Third, Florida may be doing better than many other states in the fight against coronavirus, but that doesn’t necessarily mean there is a lack of restrictions on getting better coronavirus statistics.
The graph below shows 27 states, including Florida, that the New York Times analysis found that COVID-19 rules are the least restrictive for businesses and residents.
Florida again does well compared to the other states in terms of cases, deaths, and hospital stays. But many of the states that followed similarly low restrictions as Florida had far worse results.
We found that 12 of the low-restriction states had double the case rate in Florida, eight had double the death rate, and nine had double the hospitalization rate. Five states had double the Florida rate for each of the three statistics – South Dakota, North Dakota, Montana, Nebraska, and Indiana – and another five states had double the Florida rate for two statistics.
It’s also important to note that some states added or tightened restrictions in November, making it difficult to assess the impact so far.
Why might Florida do relatively well?
A comparison with other lightly regulated states suggests that Florida does relatively well for reasons other than its low regulation policy.
For example, Florida’s weather makes it easy for residents to eat and gather outdoors, even at this time of year. Scientists have generally said that the virus is less likely to get from person to person outdoors than in confined indoor spaces.
“I think it’s reasonable to say that the warmer weather certainly contributes to Florida’s relative success,” said Brooke Nichols, an infectious disease mathematical modeler at Boston University School of Public Health. “It’s no longer incredibly hot, which makes an indoor gathering necessary for air conditioning, but not too cold for people to gather indoors to generate heat.”
In addition, it is difficult to pinpoint a cause: is it loose regulation that helps reduce infection rates, or is it the low infection rates that allow for looser regulations?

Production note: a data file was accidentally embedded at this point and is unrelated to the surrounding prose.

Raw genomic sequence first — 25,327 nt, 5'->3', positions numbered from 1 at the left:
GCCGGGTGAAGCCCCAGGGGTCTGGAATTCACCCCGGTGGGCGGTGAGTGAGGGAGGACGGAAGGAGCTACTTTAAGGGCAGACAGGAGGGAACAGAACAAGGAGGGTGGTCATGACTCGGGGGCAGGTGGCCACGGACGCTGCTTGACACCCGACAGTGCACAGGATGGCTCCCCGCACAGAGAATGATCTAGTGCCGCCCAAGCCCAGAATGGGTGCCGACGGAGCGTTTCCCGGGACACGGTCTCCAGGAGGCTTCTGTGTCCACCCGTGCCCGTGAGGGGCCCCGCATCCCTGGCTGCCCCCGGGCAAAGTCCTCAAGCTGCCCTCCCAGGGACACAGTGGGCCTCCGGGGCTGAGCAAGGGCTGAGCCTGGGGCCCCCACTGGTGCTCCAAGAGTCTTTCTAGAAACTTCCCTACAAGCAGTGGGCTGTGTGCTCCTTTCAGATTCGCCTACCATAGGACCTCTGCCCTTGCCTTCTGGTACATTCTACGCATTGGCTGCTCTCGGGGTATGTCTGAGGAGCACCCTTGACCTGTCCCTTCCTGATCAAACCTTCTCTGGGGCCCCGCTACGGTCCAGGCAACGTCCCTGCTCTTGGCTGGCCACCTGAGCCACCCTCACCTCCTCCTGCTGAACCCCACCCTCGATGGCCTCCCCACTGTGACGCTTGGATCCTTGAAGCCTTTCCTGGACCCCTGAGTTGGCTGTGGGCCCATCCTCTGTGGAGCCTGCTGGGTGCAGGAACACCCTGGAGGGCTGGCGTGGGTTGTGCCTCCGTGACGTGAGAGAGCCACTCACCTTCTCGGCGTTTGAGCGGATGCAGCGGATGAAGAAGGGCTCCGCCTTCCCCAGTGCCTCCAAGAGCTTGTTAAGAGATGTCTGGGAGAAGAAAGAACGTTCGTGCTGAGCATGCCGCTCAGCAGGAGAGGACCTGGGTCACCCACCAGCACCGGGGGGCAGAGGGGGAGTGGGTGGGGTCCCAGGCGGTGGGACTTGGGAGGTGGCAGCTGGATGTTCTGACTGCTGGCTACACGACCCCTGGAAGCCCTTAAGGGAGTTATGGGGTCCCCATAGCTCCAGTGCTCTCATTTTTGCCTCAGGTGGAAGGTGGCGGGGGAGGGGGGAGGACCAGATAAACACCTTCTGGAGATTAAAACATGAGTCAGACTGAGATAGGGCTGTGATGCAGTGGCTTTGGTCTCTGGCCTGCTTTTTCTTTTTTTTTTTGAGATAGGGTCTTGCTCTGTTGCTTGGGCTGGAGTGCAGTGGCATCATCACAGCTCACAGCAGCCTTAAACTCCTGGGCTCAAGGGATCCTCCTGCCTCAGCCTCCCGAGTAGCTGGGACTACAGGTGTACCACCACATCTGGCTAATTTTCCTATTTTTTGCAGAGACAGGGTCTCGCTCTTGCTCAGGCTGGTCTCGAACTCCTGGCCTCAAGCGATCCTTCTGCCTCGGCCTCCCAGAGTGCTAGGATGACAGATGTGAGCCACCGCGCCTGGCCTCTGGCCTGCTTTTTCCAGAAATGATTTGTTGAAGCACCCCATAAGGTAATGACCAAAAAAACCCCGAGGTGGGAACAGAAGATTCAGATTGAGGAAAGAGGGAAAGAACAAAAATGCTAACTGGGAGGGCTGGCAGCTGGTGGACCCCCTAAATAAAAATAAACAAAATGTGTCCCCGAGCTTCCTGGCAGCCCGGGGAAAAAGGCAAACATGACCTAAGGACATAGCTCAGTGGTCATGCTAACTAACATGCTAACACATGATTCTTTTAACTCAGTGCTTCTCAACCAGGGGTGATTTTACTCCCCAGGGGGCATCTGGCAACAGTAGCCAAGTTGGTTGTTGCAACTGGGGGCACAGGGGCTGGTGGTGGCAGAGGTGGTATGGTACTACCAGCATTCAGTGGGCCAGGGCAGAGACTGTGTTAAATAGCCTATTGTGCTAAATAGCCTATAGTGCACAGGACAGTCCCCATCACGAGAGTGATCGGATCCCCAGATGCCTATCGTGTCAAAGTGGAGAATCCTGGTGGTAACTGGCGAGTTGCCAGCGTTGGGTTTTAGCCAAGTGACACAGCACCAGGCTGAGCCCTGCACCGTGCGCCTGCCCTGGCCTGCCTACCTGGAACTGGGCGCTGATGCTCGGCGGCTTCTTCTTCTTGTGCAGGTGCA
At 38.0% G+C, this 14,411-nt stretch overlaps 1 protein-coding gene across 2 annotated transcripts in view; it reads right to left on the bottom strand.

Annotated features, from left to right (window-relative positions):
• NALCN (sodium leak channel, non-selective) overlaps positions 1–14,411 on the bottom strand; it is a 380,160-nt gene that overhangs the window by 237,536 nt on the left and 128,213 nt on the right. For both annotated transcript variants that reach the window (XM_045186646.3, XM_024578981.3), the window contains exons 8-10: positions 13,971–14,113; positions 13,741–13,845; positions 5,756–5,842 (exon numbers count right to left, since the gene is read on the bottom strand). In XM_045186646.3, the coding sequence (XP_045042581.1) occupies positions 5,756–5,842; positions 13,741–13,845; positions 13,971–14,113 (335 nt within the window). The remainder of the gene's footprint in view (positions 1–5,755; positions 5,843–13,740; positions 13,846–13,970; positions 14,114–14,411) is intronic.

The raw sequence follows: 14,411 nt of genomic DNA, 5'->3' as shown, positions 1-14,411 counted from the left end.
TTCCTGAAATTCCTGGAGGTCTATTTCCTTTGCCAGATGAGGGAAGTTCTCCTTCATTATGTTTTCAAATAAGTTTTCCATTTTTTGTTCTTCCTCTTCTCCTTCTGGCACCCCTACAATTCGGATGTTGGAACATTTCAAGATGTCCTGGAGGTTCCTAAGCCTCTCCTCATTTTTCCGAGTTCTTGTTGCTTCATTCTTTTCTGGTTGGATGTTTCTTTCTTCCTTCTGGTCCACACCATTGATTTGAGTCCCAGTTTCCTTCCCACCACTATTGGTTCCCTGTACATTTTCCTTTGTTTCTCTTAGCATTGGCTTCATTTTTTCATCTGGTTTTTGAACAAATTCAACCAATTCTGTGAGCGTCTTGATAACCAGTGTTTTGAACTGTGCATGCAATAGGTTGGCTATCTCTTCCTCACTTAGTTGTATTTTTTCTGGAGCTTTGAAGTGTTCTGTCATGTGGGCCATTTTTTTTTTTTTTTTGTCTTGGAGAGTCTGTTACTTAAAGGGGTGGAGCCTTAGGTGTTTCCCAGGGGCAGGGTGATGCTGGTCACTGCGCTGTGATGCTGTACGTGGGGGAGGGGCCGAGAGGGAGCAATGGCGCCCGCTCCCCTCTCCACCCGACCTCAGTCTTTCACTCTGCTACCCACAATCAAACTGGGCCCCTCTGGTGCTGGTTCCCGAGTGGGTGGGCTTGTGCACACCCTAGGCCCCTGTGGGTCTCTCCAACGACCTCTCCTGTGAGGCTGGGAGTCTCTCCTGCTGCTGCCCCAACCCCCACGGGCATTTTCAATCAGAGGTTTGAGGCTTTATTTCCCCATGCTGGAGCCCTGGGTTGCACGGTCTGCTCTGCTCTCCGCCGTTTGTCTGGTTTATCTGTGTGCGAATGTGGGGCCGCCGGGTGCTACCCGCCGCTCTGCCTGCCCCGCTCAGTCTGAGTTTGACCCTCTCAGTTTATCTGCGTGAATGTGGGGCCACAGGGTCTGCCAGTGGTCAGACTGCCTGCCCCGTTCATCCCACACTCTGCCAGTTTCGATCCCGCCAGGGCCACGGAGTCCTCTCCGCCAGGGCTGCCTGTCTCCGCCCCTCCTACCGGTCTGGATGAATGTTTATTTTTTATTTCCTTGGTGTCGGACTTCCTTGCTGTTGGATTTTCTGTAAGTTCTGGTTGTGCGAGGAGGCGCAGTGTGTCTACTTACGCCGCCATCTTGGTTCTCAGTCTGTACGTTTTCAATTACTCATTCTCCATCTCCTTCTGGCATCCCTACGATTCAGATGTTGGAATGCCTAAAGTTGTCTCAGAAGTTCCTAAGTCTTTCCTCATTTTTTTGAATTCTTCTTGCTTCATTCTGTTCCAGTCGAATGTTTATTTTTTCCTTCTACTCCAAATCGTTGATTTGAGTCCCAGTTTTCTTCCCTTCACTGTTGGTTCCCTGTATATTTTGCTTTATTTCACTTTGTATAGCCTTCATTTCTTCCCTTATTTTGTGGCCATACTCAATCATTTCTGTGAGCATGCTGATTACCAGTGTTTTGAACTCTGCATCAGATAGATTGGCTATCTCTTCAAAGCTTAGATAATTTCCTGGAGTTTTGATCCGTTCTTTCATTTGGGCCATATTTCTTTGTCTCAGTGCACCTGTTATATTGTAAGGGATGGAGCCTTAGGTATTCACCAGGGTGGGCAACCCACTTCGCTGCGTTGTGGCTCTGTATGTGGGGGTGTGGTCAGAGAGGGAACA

Miami-Dade, the state’s most populous county, saw an increase in cases after the abolition of mitigation strategies, said Mary Jo Trepka, chair of the epidemiology department at Florida International University.
“We don’t know how bad it will be,” said Trepka.
It’s also important to remember that states are not closed jurisdictions. For much of the pandemic, Florida was open to tourists, meaning we don’t know if coronavirus transmission in Florida will increase infections in other states after those tourists return home, said Marissa Levine, a public health professor from the University of South Florida.
Jason L. Salemi, associate professor of epidemiology at the University of South Florida, warns that the success DeSantis claims compares only to other states, and that cases and hospitalizations have increased in recent weeks. “It shows me how serious the situation is across the country,” he said.
DeSantis said, “The states that are locked are growing twice as fast as we are” in Florida.
There are currently relatively few cases of coronavirus, death, and hospitalization in Florida. However, the link between these statistics and Florida’s slight restrictions on businesses and residents is less clear than what DeSantis suggests.
Only about half of the top 10 most strictly regulated states had cases, deaths, and hospitalizations twice as high as Florida’s – DeSantis’ benchmark.
Meanwhile, numerous other states that followed the same less restrictive policies as Florida have fared far worse than Florida. This suggests that factors other than rules of conduct such as warm weather may play a role in keeping coronavirus infections relatively low in Florida.
We rate the statement as half true.